Every retail business has one goal- to sell. If we were to go one step deeper, we’d say that every retail company wants to sell repeatedly to its customers while also steadily acquiring new ones. We live in a data-rich economy and brands have the distinct advantage of knowing more about their consumers in this time than in any era before. Today, a simple purchase decision can tell companies a lot about who their consumers are and what their drivers might be.
Yet, a larger question looms. How do we use this data effectively? How do we mine the right data and separate it from the white noise to help deliver a personalized experience? If only there were a way to get into the shopper’s mind…
That’s precisely what we’re going to do today.
This year, ShopTalk’s annual retail event was titled ‘Kicking Off A Decade Of Retail Transformation.’ Transforming it is. The more homogenous group of baby boomers who dominated the shopping scene are now paving the way for two new generations of shoppers almost simultaneously. The millennials and Gen Z have almost nothing in common with baby boomers when it comes to shopping preferences. What’s more, they have very little in common with each other as well
To put this in perspective, one only needs to look at Deloitte’s ShopTalk presentation aptly called The Consumer Is Changing- Perhaps Not How You Think.
Before we dive into all of it, let’s take a look at the defining trends in consumer behavior in fashion retail so far.
Fashion Retail And What People Want
Whether you’re selling to an affluent fifty year old in Florida or a young, streetsmart eighteen year old in NYC, some factors remain common. Let us begin with the common attributes and patterns that people expect from a fashion brand.
- A Good Price: That price, product, and convenience make up the top three priorities for everyone should come as no surprise. A customer buying a fashion item is almost always looking for a good deal. Counterintuitive as it may seem, even those buying a luxury item are looking at attributes such as longevity, brand value, and trade-in value as ways to determine if the price matches the value being offered.In the context of a millennial customer, this is no surprise. Ridden with more debt in their twenties than their parent generation, they would prefer to spend on necessities like healthcare than on apparel exclusively. The overall expenditure on clothing has fallen significantly in the last twenty years. However, fast fashion brands have been the first to cash in on this trend by offering cheaper products that are still in trend.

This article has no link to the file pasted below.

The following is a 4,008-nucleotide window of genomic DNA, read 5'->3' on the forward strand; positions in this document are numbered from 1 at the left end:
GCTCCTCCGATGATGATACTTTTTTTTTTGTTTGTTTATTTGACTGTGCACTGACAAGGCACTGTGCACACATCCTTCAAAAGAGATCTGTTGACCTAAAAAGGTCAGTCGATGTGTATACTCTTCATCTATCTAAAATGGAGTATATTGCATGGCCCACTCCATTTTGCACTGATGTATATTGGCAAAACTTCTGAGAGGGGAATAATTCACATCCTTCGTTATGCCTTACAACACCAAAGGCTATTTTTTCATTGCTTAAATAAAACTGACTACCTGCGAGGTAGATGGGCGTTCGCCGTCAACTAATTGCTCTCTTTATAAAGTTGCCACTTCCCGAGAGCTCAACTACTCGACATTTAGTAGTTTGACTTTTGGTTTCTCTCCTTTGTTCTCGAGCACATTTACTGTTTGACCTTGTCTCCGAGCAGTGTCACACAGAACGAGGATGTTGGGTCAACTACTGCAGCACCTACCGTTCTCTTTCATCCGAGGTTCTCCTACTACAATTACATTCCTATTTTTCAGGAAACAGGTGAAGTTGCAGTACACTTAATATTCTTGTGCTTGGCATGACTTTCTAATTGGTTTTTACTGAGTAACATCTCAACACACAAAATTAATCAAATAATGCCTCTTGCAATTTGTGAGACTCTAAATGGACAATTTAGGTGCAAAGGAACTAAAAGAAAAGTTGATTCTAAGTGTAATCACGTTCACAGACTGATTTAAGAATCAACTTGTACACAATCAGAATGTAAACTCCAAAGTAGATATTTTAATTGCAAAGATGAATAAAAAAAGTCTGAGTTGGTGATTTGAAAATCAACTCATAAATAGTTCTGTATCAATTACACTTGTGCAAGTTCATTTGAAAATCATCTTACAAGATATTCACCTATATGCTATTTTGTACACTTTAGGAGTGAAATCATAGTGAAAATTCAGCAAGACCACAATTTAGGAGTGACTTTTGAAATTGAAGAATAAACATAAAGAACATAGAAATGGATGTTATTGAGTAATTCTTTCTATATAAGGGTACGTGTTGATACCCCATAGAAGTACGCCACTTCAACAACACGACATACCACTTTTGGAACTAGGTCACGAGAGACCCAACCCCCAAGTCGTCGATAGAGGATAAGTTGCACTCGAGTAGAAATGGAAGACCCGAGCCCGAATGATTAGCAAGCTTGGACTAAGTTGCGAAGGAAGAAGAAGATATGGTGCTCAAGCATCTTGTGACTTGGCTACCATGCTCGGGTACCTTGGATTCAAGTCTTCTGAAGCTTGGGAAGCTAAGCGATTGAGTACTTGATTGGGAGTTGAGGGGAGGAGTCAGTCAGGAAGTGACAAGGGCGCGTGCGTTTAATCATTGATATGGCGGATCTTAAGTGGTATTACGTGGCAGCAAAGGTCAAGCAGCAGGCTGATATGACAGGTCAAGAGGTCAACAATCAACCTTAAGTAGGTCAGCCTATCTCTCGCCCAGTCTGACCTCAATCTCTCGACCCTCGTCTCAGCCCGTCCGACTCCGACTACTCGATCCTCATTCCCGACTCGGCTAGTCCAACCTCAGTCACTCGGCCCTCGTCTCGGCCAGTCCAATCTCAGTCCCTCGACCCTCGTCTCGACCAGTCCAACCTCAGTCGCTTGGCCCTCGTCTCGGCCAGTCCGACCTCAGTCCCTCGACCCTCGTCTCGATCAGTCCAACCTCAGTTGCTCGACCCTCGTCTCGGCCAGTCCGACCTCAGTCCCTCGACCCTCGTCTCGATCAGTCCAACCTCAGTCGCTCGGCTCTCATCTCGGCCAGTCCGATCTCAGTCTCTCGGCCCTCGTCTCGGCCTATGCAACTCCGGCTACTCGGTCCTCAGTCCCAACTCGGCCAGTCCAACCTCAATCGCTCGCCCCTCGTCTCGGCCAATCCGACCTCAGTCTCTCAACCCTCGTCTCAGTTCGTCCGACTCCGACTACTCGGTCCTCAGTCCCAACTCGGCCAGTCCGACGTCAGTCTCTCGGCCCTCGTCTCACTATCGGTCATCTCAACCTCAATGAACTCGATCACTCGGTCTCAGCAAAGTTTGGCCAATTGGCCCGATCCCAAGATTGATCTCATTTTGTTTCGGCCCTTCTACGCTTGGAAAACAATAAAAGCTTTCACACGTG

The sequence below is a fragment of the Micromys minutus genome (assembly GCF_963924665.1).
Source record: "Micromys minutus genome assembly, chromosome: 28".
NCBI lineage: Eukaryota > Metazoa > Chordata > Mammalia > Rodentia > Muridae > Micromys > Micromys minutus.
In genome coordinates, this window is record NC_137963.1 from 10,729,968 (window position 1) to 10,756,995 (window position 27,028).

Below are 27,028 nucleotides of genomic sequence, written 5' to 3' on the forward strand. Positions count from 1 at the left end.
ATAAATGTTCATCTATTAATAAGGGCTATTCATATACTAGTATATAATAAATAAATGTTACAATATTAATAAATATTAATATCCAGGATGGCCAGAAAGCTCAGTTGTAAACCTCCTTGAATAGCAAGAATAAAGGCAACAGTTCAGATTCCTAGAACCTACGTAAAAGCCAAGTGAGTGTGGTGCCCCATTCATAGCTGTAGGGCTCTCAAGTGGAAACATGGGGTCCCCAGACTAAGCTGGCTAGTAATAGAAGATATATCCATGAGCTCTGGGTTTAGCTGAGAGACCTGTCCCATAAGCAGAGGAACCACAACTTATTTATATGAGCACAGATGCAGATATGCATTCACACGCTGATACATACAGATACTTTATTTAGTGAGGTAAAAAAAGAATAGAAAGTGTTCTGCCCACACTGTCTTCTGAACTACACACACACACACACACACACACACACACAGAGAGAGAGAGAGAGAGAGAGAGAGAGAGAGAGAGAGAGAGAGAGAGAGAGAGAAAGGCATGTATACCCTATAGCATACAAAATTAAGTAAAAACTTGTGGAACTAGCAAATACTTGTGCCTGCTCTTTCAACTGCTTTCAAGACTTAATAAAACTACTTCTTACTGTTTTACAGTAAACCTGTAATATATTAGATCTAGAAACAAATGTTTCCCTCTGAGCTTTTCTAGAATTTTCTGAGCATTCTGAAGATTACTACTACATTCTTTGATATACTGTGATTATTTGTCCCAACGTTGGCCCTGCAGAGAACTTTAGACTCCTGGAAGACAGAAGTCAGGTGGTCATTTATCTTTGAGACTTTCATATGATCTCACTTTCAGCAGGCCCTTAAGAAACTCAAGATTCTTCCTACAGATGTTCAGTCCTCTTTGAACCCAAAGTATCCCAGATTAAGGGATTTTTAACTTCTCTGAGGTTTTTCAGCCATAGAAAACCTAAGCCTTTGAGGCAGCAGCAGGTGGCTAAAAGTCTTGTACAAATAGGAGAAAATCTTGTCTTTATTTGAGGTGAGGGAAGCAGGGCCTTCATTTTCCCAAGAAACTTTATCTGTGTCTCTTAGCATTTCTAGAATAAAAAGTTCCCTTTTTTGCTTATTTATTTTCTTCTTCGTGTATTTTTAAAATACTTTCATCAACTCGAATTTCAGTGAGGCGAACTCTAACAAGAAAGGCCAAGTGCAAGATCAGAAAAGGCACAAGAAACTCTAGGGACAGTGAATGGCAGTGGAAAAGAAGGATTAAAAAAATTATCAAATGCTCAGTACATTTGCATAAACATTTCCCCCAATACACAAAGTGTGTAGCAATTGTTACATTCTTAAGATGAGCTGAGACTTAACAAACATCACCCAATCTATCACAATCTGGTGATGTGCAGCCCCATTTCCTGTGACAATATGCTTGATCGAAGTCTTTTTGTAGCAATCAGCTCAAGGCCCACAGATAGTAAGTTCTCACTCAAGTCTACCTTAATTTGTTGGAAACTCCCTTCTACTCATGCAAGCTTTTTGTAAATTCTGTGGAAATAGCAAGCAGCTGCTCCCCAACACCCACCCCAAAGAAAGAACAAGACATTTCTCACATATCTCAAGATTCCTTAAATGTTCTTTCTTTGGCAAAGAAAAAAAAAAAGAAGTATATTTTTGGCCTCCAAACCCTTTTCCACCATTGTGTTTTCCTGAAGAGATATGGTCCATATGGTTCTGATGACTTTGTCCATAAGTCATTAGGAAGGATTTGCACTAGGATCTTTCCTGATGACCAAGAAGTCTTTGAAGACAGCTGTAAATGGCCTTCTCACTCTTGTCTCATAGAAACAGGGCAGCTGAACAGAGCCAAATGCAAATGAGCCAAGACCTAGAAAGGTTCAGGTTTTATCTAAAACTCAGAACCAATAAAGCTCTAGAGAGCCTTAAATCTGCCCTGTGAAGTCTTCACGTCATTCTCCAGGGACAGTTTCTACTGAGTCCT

- The Right Product: On average, how many times do you expect to use a pair of denims? When they were invented, denims were pitched as the sole alternative to clothing suited to heavy labor. Today, denims tear much more easily. The very definition of long-lasting has changed significantly, in part because fashion is such an ephemeral industry in itself. No one wants to be seen in clunky bell-bottoms when cropped pants are all the rage. Read about sustainability here.A lasting product may not be the same as a good product, at least not in today’s consumer’s mind. Instead, they are more likely to value the trend aspect as well as how many other items they can pair a piece of clothing with.
- Convenient Shopping: There’s no denying it- Amazon has us addicted to fast deliveries, hassle-free returns and basically being the boss of every purchase we make. Several fashion retailers are still scrambling to keep up with these changes, but there’s no denying the fact that today, the consumer is king in a way they have never been before.
For retailers, going omnichannel is the only way forward. Even better if they can regain control of their brand narrative and sell directly to their customers. With the introduction of Instagram’s checkout feature, there is no end to the sort of convenience on offer and consumers are looking to their favorite brands to make the switch, and fast. How much brands sell is a direct derivative of how convenient it is to shop from them
Keeping this in mind, brands like Sephora are going the extra mile to make things happen for their customers, from an AR makeup app to faster checkouts for repeat customers. Even H&M, reeling under the pressure of excess inventory and ecological concerns, has managed to turn the story around by offering a direct online shopping experience to its customers across the globe.
- A Story: As opposed to a good story, a genuine one is exactly what it suggests. Honest brands that are unabashed about who they are have a better success rate than brands trying to attain something. In this content, direct to consumer brands have the upper hand because they control everything from processes and production to the marketing and brand narrative.